So you already know I'm building a custom HTTP server for Deal. A question has arisen in my mind: how customized do I want it?
My initial assumption was that I'd just make it the usual general purpose HTTP server, with a few pieces focused on my end goal, but now that I'm waist deep in the guts of this thing, it occurs that I could take it further if I wanted to. For my current purposes, a relatively small subset of HTTP would do just fine. Here are the points I've noticed:
- Deal never runs into the situation where both a GET and a POST parameter have the same name. As a result, I can do the Hunchentoot-standard thing and mangle parameters so that
post-paramsare actually kept in the same associative structure. That simplifies the structure of both
requestobjects and of handler functions, at the cost of differentiating between parameter types.
- Because there's never an ambiguity between GET and POST parameters, I don't even really need to differentiate between GET and POST requests. That'll simplify the class tree of incoming requests. Specifically, it'll cap its depth at 1.
- There are only two handlers that allow session-less requests, the rest require that the requester have a session|1|, so what I could do is just make each request start up a session if a valid session token isn't passed in. That'll occasionally burn a few milliseconds of extra work|2|, but it'll remove the need to assert session presence at the application level.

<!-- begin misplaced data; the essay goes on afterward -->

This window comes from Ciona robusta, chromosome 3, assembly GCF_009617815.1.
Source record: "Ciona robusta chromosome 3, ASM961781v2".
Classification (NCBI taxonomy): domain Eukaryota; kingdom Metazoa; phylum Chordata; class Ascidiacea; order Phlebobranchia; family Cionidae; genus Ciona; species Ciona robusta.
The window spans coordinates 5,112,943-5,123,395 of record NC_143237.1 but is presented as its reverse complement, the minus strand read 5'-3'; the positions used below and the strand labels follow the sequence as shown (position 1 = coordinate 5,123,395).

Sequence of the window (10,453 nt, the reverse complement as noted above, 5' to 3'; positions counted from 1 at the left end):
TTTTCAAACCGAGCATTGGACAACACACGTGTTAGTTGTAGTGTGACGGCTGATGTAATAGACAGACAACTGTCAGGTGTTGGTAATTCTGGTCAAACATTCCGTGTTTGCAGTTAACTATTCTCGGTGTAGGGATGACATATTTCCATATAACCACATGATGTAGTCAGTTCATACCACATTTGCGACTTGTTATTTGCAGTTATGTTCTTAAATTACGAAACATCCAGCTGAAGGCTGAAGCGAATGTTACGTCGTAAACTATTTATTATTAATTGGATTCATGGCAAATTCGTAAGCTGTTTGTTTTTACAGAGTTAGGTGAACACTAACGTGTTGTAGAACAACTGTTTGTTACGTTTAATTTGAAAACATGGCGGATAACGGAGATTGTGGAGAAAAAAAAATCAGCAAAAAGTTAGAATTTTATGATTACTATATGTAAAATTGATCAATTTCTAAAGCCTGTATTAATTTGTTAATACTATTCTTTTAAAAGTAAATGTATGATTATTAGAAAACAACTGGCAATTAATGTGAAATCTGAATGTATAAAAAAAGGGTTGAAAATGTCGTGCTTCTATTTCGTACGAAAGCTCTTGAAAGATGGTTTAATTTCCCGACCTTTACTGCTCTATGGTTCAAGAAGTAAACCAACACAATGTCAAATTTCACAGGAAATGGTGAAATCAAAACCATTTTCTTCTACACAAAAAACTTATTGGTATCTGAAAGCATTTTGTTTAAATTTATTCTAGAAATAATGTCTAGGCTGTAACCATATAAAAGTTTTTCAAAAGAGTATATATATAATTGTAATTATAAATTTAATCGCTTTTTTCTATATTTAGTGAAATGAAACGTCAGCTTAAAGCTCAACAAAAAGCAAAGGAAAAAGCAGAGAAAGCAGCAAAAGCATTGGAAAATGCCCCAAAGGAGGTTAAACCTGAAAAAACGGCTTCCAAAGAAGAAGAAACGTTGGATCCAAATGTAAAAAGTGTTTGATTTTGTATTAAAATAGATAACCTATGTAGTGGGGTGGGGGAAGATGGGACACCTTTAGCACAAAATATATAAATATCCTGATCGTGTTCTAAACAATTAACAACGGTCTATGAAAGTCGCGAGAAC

- Because Deal is already targeting recent browsers|3|, there's no need to support any older version of HTTP.
- Finally, because there's only one handler that's going to need to handle extended connections, and the rest will always return immediately, I can more or less ignore request headers. In particular, I never care about
Acting on each of these assumptions is going to narrow the usefulness of the server, but also significantly simplify it. The optimum is eluding me, though I suspect it might be "as simple as possible" given my end goal for this particular project. Interestingly, even if I decide to do the simple thing for each of the choices outlined above, the end result will still probably be a useful general-purpose game server.
The only really funny part is that, now that I've thought it through, implementing this system as a websocket server|7| seems like it would yield an even simpler architecture. I'll save that one for later though. Step one: simple SSE+session based engine, make sure it works, then rip out its guts again and see what the other way looks like.
1 - |back| - And most of those require that the session be associated with a particular, already-instantiated game table, but optimizing for that seems like it would be going too far.
4 - |back| - That one that I mentioned will be assumed
keep-alive, while the rest assume the reverse.
5 - |back| - You're expecting
text/html on the main request,
text/event-stream on the subscription and
application/json on the rest. If you can't handle those, you won't be able to play in any case. 6 - |back| - Everything other than the static file handlers always re-generates content; the static handlers don't need to change unless the files themselves have actually changed.
7 - |back| - Which multiple people have already recommended to me, so I'm not taking credit for that particular insight.